Japanese Pro Baseball
October has always been a month for Major League Baseball (MLB) playoff drama, but what I’ve come to learn is that across the Pacific in Japan, similar stories are playing out as well. Without many other competing professional sports leagues, baseball is by far the most popular professional sport in Japan. Baseball was first introduced in Japan in 1872 and the Japanese Professional League was formed in 1936. So while the St. Louis Cardinals’ Albert Pujols’ homerun with two outs in the 9th may have put on hold or ended a long over-due Houston Astros party last night – the Chiba Marines fans in Japan were celebrating the end of their 31-year old drought with a 3-2 victory over the Fukuoka Softbank Hawks. With the win, the Bobby Valentine coached Marines will now face the ever-popular Hanshin Tigers in the finals.
The Hanshin Tigers, once in a similar pennant drought 2-years ago, managed to overcome 18-years of losing and put an end to the dreaded "Curse of the Colonel." No stranger to baseball curses as well, the Japanese have their own share of unique superstitions to explain years of losing. In 1985, an overzealous Hanshin fan threw a statue of Colonel Sanders taken from a nearby Kentucky Fried Chicken outlet into Osaka’s Dotonbori River. The statue was never retrieved and the team’s losing ways were attributed to the missing mannequin. In 2003, Hanshin lost in the Japan Series in seven to Fukuoka, but still won back fans and was given a victory parade as if they had won the championship. By chance, I found myself in Osaka during this celebration where hundreds of thousands of fans stood outside in the pouring rain to pay tribute to the players and coaches. Having only been removed from the Japan Series for two-years this time, expectations are much higher for the 2005 Tigers’ team to win it all.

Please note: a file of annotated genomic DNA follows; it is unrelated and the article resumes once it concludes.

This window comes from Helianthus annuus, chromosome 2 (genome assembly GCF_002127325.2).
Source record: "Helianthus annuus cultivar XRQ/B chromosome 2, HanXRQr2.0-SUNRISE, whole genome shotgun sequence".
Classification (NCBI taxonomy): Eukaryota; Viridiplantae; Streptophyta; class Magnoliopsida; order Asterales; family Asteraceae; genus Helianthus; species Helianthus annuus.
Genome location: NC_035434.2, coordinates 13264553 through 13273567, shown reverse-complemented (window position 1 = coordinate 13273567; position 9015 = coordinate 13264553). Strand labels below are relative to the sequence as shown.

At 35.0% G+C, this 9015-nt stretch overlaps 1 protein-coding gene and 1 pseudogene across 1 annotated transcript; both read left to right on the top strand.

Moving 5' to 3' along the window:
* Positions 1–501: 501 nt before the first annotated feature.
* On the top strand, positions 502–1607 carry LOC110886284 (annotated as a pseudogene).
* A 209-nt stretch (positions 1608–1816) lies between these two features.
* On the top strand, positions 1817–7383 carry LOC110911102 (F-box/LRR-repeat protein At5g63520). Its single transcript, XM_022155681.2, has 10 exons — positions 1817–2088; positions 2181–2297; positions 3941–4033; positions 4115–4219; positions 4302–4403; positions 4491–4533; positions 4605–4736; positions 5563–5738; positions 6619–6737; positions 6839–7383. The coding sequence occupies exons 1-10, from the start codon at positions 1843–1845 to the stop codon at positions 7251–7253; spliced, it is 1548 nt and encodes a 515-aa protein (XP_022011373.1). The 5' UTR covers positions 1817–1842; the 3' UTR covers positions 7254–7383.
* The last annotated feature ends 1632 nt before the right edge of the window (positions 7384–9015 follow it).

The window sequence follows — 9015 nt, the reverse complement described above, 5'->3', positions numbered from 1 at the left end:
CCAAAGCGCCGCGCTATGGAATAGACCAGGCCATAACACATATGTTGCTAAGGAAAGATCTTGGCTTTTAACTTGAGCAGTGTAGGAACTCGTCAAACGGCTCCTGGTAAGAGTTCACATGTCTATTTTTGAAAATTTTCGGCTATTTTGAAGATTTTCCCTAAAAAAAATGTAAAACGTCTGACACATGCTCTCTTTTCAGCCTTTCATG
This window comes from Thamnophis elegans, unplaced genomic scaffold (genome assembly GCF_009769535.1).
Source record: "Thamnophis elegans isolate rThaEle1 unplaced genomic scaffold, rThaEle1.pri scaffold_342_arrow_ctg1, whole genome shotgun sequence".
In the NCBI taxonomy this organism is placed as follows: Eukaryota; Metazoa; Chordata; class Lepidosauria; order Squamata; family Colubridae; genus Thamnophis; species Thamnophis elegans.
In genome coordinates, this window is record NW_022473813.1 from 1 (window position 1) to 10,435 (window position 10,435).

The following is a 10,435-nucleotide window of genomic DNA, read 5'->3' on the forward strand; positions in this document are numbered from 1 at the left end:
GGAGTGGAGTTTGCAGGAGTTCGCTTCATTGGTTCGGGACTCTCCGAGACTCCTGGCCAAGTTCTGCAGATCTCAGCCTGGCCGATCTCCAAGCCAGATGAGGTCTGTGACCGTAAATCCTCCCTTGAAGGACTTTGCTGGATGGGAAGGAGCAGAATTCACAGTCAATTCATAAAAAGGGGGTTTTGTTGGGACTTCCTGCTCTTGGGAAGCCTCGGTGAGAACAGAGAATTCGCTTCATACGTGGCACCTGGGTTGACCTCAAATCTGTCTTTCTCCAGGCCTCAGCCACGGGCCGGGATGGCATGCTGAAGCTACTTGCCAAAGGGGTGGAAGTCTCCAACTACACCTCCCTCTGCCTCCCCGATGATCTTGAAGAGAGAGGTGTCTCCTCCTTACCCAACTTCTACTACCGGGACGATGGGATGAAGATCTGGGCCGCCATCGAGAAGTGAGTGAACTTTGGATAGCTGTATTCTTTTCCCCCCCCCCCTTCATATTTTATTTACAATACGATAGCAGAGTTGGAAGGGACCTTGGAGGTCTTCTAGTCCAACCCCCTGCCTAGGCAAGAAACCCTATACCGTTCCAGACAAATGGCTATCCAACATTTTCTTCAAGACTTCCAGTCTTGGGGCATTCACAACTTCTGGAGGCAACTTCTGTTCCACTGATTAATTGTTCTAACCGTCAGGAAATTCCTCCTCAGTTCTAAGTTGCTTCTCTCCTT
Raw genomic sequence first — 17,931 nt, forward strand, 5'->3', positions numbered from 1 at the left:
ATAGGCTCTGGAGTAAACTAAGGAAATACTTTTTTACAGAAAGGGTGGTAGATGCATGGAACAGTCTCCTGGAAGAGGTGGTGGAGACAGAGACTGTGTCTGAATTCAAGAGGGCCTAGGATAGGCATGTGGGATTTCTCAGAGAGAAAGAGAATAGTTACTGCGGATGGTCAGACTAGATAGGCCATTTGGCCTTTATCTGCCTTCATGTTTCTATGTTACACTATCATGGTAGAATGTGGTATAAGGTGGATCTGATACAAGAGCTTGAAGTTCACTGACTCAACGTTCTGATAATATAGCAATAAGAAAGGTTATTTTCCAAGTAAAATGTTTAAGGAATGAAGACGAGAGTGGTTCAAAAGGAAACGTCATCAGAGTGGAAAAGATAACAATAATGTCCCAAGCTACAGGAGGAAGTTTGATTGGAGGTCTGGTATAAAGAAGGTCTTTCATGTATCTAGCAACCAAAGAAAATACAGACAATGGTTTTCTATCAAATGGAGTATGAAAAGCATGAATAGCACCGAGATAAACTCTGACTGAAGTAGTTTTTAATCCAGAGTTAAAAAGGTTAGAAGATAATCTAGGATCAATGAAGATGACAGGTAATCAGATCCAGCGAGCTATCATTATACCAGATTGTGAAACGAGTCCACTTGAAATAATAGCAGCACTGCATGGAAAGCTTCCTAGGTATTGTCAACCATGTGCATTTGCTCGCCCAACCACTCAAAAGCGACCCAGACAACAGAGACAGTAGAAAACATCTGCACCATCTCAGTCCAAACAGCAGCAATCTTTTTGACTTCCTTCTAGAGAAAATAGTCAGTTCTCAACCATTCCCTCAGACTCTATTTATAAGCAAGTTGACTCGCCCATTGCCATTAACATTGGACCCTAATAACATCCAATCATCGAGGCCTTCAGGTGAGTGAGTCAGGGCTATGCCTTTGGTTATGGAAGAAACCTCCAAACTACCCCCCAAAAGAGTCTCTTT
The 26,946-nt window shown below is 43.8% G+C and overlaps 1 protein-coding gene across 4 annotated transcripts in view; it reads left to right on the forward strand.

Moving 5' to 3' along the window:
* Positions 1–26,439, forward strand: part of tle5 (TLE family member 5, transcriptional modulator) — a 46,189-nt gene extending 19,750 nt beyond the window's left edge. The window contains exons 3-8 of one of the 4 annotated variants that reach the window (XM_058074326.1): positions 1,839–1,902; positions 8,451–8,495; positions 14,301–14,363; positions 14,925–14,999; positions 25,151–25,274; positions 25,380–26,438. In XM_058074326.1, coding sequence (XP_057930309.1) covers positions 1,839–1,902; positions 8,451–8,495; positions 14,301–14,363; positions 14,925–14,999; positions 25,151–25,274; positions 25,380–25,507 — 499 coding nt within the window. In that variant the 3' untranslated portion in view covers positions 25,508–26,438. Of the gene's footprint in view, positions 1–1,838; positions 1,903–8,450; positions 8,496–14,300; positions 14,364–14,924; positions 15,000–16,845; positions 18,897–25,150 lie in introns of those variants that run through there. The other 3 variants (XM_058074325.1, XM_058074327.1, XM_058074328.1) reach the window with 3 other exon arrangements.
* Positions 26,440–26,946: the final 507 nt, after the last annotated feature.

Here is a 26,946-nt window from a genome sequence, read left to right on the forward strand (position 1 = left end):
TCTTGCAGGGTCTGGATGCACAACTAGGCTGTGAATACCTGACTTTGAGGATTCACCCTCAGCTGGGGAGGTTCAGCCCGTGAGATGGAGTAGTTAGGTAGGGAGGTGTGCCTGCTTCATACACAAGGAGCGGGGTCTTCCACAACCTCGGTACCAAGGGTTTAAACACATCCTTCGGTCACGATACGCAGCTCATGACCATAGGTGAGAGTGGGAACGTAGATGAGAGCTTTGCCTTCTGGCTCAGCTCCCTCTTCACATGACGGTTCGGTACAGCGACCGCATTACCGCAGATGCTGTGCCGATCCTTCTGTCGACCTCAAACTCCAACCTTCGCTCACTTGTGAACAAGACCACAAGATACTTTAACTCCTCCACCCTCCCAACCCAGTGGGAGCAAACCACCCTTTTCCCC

With only 12 professional teams and 2 leagues in Japanese professional baseball, the format for competition is always subject to debate. Prior to this year, there were no playoffs and the team with the best record from each league competed in a best of seven Japan Series. However, the less-popular Pacific League chose independently from the Central League to create a playoff this year between their top 3 teams, where the Marines came out on top last night. The Hanshin Tigers and the Chiba Marines are set to battle beginning next week in the Japan Series, Japan’s equivalent to the MLB World Series.